The arrival of Europe’s first carbon-offset ETFs coincides with a growing chorus accusing passive investment products of doing little more than paying lip service to environmental issues. What now needs to be ascertained is whether the arrival of these ETFs creates a tangible impact or just another layer of greenwash.
A report published by InfluenceMap in August, titled Climate Funds: Are They Paris Aligned?, illustrated just how short supposedly ESG products are falling from the emissions targets set out in the Paris Agreement.
It found, of the 593 equity funds falling into the broad ESG category, 421 scored negatively for Paris Alignment and 42% allocate to companies with fossil fuel reserves. Similarly, of the 130 climate-specific funds in Europe, 55% do not score positively on Paris compatibility, while this product class alone had $153m of aggregate exposure to the fossil fuel production value chain.
Given this sobering backdrop, investors might be forgiven for seeking out different ways of greening their portfolios, such as with carbon offsets. Refinitiv’s 2021 carbon market survey also confirms companies’ clients, investors and future employees are keen to see more “carbon neutral” products, with 57% either somewhat or strongly disagreeing that achieving such ends via voluntary offsets can be considered “pure greenwashing”.
In fact, almost 80% of respondents think carbon offsetting allows companies that do not emit greenhouse gases to contribute to emission reductions elsewhere, however, more than half of the respondents agree that having the option to offset emissions reduces firms’ incentive to cut their own emissions.
Explaining how offsets work in practice, Gabriela Herculano, CEO and co-founder of impact ETF issuer iClima Earth, said: “Offsetting is the action of displacing or reducing emissions at the source, and the action will generate a carbon credit. Offsets should not be misunderstood as purely the action of sequestration through trees. It is more complex. Offsets must be real, additional, quantifiable, permanent, verifiable, and enforceable, and can only be issued through a closed registry following a registration and verification process. Every offset creation is overseen and controlled”.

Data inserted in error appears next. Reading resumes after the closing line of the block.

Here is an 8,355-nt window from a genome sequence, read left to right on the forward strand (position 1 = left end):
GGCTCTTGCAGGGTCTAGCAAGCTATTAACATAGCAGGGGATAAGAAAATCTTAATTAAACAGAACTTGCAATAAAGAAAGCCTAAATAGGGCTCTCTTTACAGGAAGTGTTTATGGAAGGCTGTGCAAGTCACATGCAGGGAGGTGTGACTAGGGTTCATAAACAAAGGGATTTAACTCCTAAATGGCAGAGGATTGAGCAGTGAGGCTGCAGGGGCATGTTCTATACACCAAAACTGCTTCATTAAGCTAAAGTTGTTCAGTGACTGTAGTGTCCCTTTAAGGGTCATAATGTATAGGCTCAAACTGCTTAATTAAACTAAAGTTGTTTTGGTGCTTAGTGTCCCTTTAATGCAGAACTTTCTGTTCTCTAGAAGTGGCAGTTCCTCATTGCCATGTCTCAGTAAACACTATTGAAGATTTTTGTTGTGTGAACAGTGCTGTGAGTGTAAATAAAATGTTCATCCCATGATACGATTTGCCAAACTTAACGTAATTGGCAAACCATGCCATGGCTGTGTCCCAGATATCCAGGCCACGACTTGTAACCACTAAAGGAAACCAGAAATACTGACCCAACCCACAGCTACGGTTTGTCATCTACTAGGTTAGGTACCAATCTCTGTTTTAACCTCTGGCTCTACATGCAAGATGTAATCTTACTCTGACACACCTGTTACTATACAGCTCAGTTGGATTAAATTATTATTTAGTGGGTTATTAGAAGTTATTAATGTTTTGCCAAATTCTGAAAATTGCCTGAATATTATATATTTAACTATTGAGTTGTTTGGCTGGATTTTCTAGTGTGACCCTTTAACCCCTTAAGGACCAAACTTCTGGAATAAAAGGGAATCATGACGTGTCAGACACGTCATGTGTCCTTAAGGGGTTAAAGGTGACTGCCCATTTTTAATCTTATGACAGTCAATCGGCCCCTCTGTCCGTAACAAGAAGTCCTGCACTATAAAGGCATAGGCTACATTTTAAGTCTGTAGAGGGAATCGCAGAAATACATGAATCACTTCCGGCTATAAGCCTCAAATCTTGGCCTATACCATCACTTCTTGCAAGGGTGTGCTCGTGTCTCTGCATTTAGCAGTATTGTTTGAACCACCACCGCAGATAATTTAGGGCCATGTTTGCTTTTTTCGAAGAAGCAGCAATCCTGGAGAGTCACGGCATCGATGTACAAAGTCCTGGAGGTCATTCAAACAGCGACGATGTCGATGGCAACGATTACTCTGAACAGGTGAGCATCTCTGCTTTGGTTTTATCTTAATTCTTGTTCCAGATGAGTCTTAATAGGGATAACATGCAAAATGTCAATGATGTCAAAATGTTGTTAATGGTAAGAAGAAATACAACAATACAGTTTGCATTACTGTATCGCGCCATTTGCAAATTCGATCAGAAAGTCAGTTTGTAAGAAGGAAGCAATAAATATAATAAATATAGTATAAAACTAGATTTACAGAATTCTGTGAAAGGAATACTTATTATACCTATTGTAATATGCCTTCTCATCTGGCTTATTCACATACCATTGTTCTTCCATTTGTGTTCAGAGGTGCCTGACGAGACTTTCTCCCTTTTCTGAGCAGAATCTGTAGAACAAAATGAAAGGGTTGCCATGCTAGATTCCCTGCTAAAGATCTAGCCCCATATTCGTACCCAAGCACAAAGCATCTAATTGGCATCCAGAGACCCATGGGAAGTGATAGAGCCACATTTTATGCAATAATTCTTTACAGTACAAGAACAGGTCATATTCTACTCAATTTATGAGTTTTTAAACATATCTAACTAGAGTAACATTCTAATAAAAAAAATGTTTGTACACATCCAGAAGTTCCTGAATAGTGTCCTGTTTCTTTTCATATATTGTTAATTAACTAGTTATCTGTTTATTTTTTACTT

Once verified by an auditor and issued by a registry, offsets can be transferred within the registry until they have been “retired” or used for compliance or a claim of carbon neutrality. Crucially, an offset needs to be retired to be claimed.
Doing precisely this are Europe’s first ETFs featuring a carbon offsetting mechanism, the HANetf S&P Global Clean Energy Select HANzero UCITS ETF (ZERO) and the Saturna Sustainable ESG Equity HANzero UCITS ETF (SESG), which both launched in July via white-label ETF issuer HANetf.
Both ZERO and SESG rely on two Verra-accredited schemes to offset their emissions, the Topaiyo forest conservation project in Papua New Guinea and the Musi River hydro plant in Sumatra, provided by offset specialist South Pole.
Nik Bienkowski, co-CEO and co-founder of HANetf, said: “Once we buy those carbon offsets, they get retired in a carbon registry, never to be traded or sold ever again. Buying it and using it is an expense”.
For each product, HANetf relies on emissions data from the providers of their underlying indices to gauge the offset quantity needed to keep their ETFs carbon neutral. In ZERO, for instance, data from S&P Global is used to calculate CO2 emissions per million dollars of investment, per annum. On a quarterly basis, HANetf then takes the accrued sum of emissions and new assets and buys the necessary sum of new offsets.
As an example, the S&P Global Clean Energy Select index produces approximately 50 million tonnes of carbon per $1m of investment per annum, Bienkowski said, so through the course of the year enough offset capacity will have to be purchased to sequester 50 million tonnes of emissions.
A natural next question one might ask is how companies’ emissions data are calculated. In the case of ZERO, this job is given to S&P’s environmental data branch, Trucost. However, companies are allowed to self-report on Scope 1 and 2 emissions produced by their operations.
Noting the limitations of this process, Bienkowski said: “These companies are estimating these numbers as well because there is no one that is telling you how much air conditioning was used during the year or how much power or roughly how many flights you have been on. For most indices ETFs might be tracking, data will be available for 80-99% of constituents. As time goes on, estimation procedures will get better and the number of companies reporting their emissions will also increase”.